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Rich flavour of history

Rupa Gopal
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Heritage Of two aspects that make Tiruvaiyaru special - Tyagaraja and the Panchanadiswarar temple, where renovation is under way. Rupa Gopal

The mandapam inside the Panchanadeeswarar temple, Thiruvaiyaru.
The mandapam inside the Panchanadeeswarar temple, Thiruvaiyaru.

D riving about 15 km from Thanjavur brings one across the Cauvery to Tiruvaiyaru, and into Tyagaraja's terrain. The river and its tributaries form the five rivers after which the deity Panchanadiswara is named, the god being synonymous with primordial sound, where music hangs permanently in the air.

Tyagaraja's much-spruced up Samadhi sits on the river banks, amidst vast grounds, which come alive each January, with devotees and laymen, musicians and rasikas all thronging in memory of the musical saint. The shrine looks new with some of the saint's compositions etched into marble, made possible by donations. One such donation draws the eye - that of a small statue of sage Narada, in front of the sanctum. The donor is none other than the late Gemini Ganesan.

Idols of Tyagaraja

“The stone and bronze idols of Tyagaraja are worshipped by his brother's descendants,” says the young Brahmin in charge.

A grilled enclosure displays a small idol of Lord Rama, with his consort Sita, along with Lakshmana and Hanuman. “These were the idols worshipped by Tyagaraja,” says the Brahmin, himself a descendant of Jalpeshan, Tyagaraja's brother. But are not the idols worshipped by Tyagaraja in Thanjavur kept in the house of the saint's wife's descendants? The man goes into defence mode – “Tyagaraja had many idols of Rama,” he says. “This is one of them.”

But it is known that Tyagaraja had only one set of idols that he held dear to him, the same that was thrown into the river by his brother Jalpeshan, then found, and worshipped till the saint's end. Tyagaraja's own bloodline petered out after two generations, when a childless daughter-in-law, widowed early, brought away the idol with her, from Tiruvaiyaru to Thanjavur.

Tyagarajan, the current descendant  of the widow's parental family, living in a simple home in Varagappaiyer Street, Thanjavur, near Therku Veedhi, performs an arati, for us to see this haloed  image - the idols can only be viewed by lamplight, and no photos are allowed.

The Chola connection

The great temple of Tiruvaiyaru is also called Dakshina Kailasam, huge with five praharams, and 60,000 sq. m in size. Originally built in the first century BC, the Chola king Peruvalathan was crossing the town, when his chariot got stuck, and could not set it free. On digging, he found a lingam first, then Dharmasamvardhini, Ganesha, Muruga, and Nandi. On digging further he came across a living saint Niyamesar, deep in meditation, with his long matted hair spread out. The sage blessed the king, and bade him to build a temple, the funds for which the king would find under Nandi's idol, he said. Till today, no one is allowed to walk around the sanctum, as it is believed that this sage was Siva himself, and that his hair lies spread out.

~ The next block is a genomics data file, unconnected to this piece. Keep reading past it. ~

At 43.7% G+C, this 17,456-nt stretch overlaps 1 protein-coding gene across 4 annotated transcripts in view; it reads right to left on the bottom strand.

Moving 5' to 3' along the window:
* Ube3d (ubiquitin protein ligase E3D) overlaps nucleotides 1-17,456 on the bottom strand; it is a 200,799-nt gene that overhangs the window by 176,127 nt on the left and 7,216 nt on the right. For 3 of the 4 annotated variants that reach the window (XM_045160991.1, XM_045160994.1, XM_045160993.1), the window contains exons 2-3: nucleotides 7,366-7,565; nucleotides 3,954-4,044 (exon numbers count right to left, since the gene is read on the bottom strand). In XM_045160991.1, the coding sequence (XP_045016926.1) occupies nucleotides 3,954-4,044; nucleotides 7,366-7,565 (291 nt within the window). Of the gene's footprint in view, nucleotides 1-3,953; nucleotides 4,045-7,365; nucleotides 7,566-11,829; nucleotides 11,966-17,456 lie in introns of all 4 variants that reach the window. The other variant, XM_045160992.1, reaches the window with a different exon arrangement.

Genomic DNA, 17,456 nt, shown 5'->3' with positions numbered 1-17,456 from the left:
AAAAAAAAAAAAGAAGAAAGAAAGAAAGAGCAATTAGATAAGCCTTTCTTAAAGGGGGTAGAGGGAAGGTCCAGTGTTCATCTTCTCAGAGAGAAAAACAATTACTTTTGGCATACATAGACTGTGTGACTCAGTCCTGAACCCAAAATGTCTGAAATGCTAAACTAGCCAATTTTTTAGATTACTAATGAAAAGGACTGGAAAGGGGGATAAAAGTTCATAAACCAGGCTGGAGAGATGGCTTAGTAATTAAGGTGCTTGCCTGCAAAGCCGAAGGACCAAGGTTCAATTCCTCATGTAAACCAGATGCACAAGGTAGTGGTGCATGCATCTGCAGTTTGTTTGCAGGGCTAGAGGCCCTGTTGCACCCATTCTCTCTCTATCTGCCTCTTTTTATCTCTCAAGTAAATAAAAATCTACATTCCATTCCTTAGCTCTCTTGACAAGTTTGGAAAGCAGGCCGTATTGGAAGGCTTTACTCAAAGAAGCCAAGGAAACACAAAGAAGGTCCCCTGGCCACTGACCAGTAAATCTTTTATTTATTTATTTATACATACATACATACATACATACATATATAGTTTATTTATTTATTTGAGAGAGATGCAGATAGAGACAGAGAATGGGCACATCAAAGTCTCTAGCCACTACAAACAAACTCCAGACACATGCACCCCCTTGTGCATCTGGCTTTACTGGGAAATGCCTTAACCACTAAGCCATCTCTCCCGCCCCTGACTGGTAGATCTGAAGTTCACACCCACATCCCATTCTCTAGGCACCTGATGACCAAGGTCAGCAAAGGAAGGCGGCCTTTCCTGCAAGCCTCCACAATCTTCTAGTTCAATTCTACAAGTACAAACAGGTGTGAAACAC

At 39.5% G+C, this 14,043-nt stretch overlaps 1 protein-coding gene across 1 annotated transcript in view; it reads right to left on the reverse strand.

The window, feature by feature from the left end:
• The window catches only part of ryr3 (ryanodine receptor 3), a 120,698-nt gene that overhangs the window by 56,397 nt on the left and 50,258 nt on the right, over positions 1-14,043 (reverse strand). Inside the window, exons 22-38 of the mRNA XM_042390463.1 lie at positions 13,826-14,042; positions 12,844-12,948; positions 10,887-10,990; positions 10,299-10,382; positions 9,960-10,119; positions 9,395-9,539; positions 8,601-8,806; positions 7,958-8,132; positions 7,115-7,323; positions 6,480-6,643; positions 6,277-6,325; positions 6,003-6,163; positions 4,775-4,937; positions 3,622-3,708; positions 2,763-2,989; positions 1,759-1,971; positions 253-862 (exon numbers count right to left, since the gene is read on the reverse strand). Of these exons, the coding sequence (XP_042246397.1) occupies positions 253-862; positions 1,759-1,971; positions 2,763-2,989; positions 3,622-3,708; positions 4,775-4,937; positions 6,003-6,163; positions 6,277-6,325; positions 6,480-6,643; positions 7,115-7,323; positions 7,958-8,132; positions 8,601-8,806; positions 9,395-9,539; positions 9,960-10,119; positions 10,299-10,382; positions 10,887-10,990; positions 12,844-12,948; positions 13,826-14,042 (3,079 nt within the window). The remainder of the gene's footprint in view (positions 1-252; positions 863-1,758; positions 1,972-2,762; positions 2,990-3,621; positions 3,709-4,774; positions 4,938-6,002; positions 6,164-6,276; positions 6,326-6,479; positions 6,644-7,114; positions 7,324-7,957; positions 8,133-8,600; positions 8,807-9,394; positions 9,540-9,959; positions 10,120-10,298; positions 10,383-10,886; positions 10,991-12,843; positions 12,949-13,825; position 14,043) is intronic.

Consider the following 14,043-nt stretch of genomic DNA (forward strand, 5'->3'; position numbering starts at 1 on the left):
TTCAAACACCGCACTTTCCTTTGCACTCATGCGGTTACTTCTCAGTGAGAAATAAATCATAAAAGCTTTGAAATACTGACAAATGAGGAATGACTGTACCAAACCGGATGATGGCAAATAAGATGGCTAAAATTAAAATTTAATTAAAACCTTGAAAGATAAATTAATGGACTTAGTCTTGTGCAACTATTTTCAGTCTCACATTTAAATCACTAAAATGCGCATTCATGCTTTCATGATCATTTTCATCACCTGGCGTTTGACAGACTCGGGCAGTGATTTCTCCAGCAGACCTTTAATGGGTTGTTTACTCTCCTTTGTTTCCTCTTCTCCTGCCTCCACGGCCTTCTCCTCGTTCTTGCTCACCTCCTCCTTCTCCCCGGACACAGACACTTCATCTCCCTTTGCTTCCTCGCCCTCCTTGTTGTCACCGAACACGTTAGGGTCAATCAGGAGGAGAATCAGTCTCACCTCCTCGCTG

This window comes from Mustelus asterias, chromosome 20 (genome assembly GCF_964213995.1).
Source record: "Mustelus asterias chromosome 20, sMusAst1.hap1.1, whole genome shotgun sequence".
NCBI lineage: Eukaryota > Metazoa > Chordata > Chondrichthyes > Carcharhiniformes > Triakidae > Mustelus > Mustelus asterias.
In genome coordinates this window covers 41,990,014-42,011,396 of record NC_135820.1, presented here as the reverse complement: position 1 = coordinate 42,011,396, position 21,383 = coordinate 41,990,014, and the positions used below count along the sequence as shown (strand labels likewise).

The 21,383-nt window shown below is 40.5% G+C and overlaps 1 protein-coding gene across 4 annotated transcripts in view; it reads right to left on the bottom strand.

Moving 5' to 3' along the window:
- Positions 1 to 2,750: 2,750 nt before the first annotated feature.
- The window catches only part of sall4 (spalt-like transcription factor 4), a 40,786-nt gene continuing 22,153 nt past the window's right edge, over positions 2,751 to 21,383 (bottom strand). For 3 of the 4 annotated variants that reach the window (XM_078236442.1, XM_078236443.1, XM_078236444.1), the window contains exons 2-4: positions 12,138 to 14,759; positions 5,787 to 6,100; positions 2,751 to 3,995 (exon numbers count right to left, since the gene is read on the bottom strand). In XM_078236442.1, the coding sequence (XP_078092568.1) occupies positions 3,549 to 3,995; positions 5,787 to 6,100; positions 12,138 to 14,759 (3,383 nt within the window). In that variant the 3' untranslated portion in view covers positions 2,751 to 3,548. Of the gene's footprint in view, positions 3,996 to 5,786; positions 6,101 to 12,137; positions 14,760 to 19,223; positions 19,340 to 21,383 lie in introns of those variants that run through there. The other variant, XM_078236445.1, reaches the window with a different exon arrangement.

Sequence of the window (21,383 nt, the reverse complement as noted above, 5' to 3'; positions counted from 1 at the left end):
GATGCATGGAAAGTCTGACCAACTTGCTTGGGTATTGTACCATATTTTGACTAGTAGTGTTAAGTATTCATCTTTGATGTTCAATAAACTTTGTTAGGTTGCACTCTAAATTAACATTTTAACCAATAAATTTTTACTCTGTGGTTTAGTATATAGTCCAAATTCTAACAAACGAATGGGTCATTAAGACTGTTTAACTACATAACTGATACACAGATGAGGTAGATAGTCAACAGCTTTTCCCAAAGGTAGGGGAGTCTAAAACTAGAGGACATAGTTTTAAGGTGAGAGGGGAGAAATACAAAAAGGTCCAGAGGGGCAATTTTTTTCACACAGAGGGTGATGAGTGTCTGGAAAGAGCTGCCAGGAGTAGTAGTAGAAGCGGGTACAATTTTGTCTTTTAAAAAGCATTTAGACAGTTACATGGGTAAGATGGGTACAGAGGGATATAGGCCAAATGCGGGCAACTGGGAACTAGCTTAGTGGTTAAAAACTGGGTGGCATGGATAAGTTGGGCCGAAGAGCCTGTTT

(Tirunavukkarasar) wished to worship Siva at Kailasam, and undertook the pilgrimage with great difficulty, facing many trials. Finally Siva ordered him to bathe in a pond and whereupon he would emerge from the tank at Tiruvaiyaru, where Kailasam would be revealed to him.

Shrine for Nandi

This shrine is special for Nandi, for here is where Nandi was born, spent his childhood and at the later stage he prayed for serving the Lord. Saint Sundarar too visited this place, and the raging river is said to have parted, to give the saint access to the temple. The rear entrance of the temple has the Alkondar shrine, where Siva is decorated with garlands of poisonous creatures. In front is a huge pit where Kungiliam (Benzoin) is burnt, as offering. The toxic smoke is said to allay fear of poisoning.

Splendid old murals mark the walled platforms of the mantapam, while lovely sculptures seem a timeless tableau with the sky as backdrop.

Even Tyagaraja is said to have often sat and meditated at the Mukti Mandapam, dwelt on the deity, and composed more than 30 songs. The vast temple has provided timely shelter to the townsfolk, rendered homeless due to incessant rains. A small hollow in the wall echoes one's voice yards away and it is believed that it is transporting one's requests to the Almighty.


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